Security-minded people have a bit of work to do with their new Android device to make it as secure as it possibly can be. The open nature of Android allows unique customization options for consumers and manufacturers, but that comes with a few severe caveats.
Want to make sure your Android device is as secure as possible? Take a look at our ultimate security checklist for Android phones.
1. Limit Google's activity collection.
Android is an open source operating system distributed by Google. To use the Google Play Store to download new apps, you'll need to create a Google account and sign-in. Google monitors every action you perform on your phone, including app launches and searches.
You can limit what data Google collects in this manner by visiting your personal Google activity profile. Clicking on Activity Controls lets you turn off monitoring of your web & app activity as well as your location history. Keep in mind that Google Maps may not work as well if the location history option is turned off.
2. Keep your device locked down.
Most modern smartphones come with a fingerprint reader and the ability to set up a PIN. You should always set up the security features on your phone as a primary form of protection. A fingerprint reader, iris reader, and even just a basic four-number PIN can deter identity theft if your device is lost or stolen.
You can access your phone's security settings by going to Settings > Security > Screen Lock.
3. Make sure your device is encrypted.
You will need to set up a PIN for your device before you can encrypt it, but every single Android device can be encrypted. Tap Settings > Security > Encrypt phone to get started.
4. Use a VPN for your WiFi connections.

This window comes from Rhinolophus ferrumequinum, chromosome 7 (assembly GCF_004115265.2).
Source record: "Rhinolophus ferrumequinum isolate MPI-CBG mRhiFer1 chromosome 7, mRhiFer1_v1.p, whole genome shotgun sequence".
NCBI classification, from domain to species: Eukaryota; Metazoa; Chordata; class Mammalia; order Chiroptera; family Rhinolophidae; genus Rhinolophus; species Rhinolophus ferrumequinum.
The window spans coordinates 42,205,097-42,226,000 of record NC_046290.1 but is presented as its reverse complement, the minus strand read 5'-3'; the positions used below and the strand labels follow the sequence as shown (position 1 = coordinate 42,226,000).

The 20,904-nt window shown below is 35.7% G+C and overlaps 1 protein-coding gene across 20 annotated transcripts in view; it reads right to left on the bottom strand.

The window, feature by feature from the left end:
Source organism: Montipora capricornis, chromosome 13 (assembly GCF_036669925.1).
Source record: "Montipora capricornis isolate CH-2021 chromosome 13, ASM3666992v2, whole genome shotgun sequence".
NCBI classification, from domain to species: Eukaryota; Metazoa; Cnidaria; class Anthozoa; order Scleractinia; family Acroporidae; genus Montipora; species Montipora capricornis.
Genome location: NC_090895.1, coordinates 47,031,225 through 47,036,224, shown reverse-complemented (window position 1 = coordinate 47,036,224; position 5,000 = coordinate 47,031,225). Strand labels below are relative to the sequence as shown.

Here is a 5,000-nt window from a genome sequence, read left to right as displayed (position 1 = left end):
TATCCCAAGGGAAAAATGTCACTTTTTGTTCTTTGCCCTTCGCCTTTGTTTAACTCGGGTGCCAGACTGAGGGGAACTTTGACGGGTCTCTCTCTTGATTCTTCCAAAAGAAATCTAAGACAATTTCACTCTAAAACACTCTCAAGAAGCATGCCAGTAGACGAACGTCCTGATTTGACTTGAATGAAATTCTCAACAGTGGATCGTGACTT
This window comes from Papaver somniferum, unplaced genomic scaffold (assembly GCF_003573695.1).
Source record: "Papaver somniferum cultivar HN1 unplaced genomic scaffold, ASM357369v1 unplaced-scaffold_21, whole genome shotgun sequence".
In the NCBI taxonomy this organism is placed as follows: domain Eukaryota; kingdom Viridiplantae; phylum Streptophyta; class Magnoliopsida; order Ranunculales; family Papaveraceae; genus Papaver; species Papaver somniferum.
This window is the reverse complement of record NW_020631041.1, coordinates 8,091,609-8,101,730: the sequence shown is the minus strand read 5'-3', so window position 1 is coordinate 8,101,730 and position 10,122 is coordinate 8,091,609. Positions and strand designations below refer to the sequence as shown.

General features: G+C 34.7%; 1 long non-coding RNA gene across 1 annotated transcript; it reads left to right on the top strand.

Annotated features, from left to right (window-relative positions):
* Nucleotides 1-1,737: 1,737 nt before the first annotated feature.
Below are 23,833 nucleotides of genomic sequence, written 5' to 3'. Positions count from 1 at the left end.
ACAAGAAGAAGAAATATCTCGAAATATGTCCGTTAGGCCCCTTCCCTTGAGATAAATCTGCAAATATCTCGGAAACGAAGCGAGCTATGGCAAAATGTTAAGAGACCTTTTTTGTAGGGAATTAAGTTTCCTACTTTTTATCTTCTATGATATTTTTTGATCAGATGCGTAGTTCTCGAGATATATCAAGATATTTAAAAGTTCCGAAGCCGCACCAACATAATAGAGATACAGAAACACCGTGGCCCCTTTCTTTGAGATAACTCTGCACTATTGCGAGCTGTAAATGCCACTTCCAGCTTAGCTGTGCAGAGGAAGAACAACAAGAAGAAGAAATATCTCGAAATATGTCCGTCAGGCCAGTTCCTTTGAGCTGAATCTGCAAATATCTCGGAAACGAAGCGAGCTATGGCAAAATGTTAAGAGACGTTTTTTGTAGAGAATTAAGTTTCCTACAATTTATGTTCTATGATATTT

Connecting to a sketchy public WiFi service can be a great way to give a local hacker plenty of information about your device. Some unscrupulous individuals set up free WiFi service attached to packet sniffing devices that allow them access to your accounts by spoofing a security token.
To prevent attacks like this from happening, Android users should use a VPN when connecting to an unknown WiFi source. Virtual private networks act as a firewall between your device and the outside internet, masking your web presence from the outside.
The most secure VPN providers offer an SSL-secured network with 256-bit encryption. Most VPNs are available for a small monthly fee. You should make sure the service you use keeps no records from its users and has servers in your country to make the connection painless.
5. Make sure your software is up-to-date.
Every month Google releases a new series of security patches for Android that is designed to address vulnerabilities discovered by bug bounty hunters. The recent addition of Project Treble to the Android SDK is supposed to make it easier for manufacturers to update phones with these security patches. However, very few manufacturers maintain a consistent schedule.